Monday, October 19, 2020

Malpractice insurance. . .

After another inevitable insurance review of our parish's coverage and needs, we were told again of the importance of pastoral malpractice insurance.  Who knows who might take something wrongly that was said in counseling or misinterpret a touch?  Who knows if a teacher or youth worker or pastor may actually have become physically or sexually abusive of someone in the parish or school?  We will need to be covered, of course, to protect the church's assets against those who might sue.  Yes, we all know that.

There is, however, another kind of malpractice for which no insurance is offered.  I am speaking of the malpractice of pastors who come to a solidly Lutheran parish and lead them to institute evangelical style worship in place of the Divine Service.  Or of the pastoral malpractice of those who replace the sturdy hymns of old for the current beat of contemporary Christian music.  Or of the pastoral malpractice of those who put in place another book besides the catechism to teach the children and those new to Lutheranism.  Or of the pastoral malpractice of those who hand out hermetically sealed bits of juice and cracker and have the folks place them in front of their screens at home to take communion.  Or of the pastoral malpractice of those who no longer preach sin and forgiveness, law and Gospel, but instead preach self-fulfillment, paths to happiness, and ways to success.

They offer plenty of coverage for those who abuse children and adults in other ways but none for those who abuse the Church and her people with every latest fad or whim in place of the truth that endures forever.  But isn't that why we have bishops (or district presidents)?  Are they not supposed to be our providers of pastoral malpractice insurance?  After all, they are the ones charged with the supervision of doctrine and practice, are they not?  Funny how we talk of electing episcopoi who are good administrators or good leaders but we do not think how they will do to make sure that the Gospel is preserved in an age of decay or hold the pastors accountable to their ordination vows and promises.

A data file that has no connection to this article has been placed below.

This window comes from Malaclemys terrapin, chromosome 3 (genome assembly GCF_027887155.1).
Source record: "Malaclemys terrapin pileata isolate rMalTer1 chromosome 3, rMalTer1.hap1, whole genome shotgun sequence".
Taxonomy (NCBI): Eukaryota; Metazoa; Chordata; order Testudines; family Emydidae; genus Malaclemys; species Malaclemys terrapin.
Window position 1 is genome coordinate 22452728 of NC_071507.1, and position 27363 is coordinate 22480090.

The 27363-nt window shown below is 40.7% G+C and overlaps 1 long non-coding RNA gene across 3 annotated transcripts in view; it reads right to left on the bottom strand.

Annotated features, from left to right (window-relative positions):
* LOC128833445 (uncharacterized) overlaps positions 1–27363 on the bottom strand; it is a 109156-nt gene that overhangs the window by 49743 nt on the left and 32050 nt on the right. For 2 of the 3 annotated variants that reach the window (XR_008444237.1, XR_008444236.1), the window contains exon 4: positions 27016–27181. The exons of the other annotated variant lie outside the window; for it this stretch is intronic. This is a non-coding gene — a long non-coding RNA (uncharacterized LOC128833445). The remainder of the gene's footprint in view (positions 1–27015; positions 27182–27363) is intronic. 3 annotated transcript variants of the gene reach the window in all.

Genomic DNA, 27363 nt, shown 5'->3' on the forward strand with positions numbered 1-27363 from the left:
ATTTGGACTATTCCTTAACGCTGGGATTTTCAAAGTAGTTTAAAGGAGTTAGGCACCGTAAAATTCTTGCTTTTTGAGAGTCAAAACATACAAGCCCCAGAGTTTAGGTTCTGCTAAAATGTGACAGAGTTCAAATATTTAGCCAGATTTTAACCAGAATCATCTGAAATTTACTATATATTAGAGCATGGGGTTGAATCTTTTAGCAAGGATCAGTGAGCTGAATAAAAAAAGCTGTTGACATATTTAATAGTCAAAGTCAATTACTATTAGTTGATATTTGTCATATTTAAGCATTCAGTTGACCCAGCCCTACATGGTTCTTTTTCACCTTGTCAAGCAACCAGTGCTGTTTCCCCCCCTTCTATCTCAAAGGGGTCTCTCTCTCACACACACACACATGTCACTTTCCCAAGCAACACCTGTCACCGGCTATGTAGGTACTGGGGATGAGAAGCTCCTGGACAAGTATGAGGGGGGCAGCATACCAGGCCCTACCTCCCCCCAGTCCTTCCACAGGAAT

The weakness of congregationalists is that they are islands unto themselves.  Some among us seem to delight in telling that nobody can tell them what to do or not to do.  They flaunt the boundaries of faithful preaching, teaching, and pastoral practice -- preferring to live on the fringes of the church's life.  They refuse everything from hymnals to vestments, liturgy to catechism, in order to re-invent a faith.  They are pathfinders and pointes who have shed not merely the name Lutheran but the confession.  They work at leadership and snicker at the faithful pastors of smaller parishes who still use the liturgy and sing the faithful hymns of old.  They are the first to embrace technology and they conference with like-minded folks who have put their trust in change more than the changeless Christ.  They disdain religion and glory in relationship and prefer to pack people in rather than teach them a Gospel which will surely offend their modern sensibilities.

But let me call it what it is.  It is malpractice.  The people of God and the parishes of the Church suffer under the weight of those who would rather be leaders than pastors.  They would rather cast visions and invent new paradigms while looking askance at those who keep their ordination vows.  We need real leaders who will serve as malpractice insurers for the Synod for this oversight of doctrine and practice is the only thing keeping the church from becoming a sect or a cult of personality.  I appeal to those so elected and charged with this supervision responsibility -- tend the flock and the shepherds and hold them accountable.  You are either the strength of the anchor to or the weakest link in the chain of succession from the apostles and prophets.  Hire someone to be a manger but you alone are responsible to the wider church and to the individual congregations and pastors to hold us accountable to the faith once confessed.  We need you even more desperately now than ever.

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